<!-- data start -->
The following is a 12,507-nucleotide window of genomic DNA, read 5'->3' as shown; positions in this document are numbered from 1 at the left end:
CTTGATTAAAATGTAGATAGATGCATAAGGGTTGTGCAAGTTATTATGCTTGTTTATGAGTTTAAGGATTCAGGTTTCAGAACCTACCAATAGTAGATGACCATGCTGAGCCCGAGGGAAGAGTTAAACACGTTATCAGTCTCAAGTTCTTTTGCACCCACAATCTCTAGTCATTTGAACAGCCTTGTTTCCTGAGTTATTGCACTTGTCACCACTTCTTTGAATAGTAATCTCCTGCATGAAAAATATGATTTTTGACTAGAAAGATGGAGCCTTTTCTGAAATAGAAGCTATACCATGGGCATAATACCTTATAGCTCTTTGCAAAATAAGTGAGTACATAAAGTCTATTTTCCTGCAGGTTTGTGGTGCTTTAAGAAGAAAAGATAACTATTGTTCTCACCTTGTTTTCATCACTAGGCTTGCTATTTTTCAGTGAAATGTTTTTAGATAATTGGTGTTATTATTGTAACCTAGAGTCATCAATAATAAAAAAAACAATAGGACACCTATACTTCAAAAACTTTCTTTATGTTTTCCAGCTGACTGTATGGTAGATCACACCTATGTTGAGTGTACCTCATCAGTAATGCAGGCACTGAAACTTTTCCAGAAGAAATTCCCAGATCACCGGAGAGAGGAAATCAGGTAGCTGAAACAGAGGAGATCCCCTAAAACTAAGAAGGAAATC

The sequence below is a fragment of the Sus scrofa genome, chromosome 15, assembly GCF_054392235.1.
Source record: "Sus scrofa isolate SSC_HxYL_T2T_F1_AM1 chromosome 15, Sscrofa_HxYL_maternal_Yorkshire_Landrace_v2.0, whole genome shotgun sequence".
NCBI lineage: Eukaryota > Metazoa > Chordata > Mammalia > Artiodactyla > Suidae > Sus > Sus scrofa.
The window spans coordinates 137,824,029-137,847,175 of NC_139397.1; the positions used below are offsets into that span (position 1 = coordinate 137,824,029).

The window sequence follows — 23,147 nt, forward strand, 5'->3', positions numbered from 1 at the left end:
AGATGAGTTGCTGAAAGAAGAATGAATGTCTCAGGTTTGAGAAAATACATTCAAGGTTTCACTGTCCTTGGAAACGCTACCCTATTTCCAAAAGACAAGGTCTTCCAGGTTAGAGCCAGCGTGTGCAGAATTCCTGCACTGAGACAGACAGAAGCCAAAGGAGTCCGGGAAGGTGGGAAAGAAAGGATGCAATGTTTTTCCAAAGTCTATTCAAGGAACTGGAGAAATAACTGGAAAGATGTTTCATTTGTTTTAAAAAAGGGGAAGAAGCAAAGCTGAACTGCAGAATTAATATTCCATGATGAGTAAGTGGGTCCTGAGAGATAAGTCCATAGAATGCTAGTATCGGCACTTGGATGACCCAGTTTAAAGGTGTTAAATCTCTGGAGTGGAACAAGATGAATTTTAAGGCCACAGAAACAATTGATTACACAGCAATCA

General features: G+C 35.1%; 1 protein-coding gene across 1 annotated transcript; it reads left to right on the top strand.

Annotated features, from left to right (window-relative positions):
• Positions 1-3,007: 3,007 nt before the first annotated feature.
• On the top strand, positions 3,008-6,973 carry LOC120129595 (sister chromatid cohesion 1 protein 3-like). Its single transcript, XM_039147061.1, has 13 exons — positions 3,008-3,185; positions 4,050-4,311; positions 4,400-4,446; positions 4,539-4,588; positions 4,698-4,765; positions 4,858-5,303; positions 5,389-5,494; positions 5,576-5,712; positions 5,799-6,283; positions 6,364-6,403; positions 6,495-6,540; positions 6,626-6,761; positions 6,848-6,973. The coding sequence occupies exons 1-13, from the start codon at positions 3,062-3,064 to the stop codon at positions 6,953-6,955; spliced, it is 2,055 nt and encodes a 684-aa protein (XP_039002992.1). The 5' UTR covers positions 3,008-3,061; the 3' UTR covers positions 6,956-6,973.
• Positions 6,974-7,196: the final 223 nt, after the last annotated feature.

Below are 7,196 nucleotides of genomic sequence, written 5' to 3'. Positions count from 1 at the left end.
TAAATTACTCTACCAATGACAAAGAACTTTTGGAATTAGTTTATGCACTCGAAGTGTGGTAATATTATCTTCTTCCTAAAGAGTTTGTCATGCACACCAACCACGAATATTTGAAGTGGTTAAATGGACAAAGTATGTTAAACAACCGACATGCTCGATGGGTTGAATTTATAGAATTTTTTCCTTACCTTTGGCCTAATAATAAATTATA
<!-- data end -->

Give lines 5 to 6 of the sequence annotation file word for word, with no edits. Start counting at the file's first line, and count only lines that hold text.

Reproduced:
NCBI lineage: Eukaryota > Metazoa > Chordata > Mammalia > Artiodactyla > Suidae > Sus > Sus scrofa.
The window spans coordinates 137,824,029-137,847,175 of NC_139397.1; the positions used below are offsets into that span (position 1 = coordinate 137,824,029).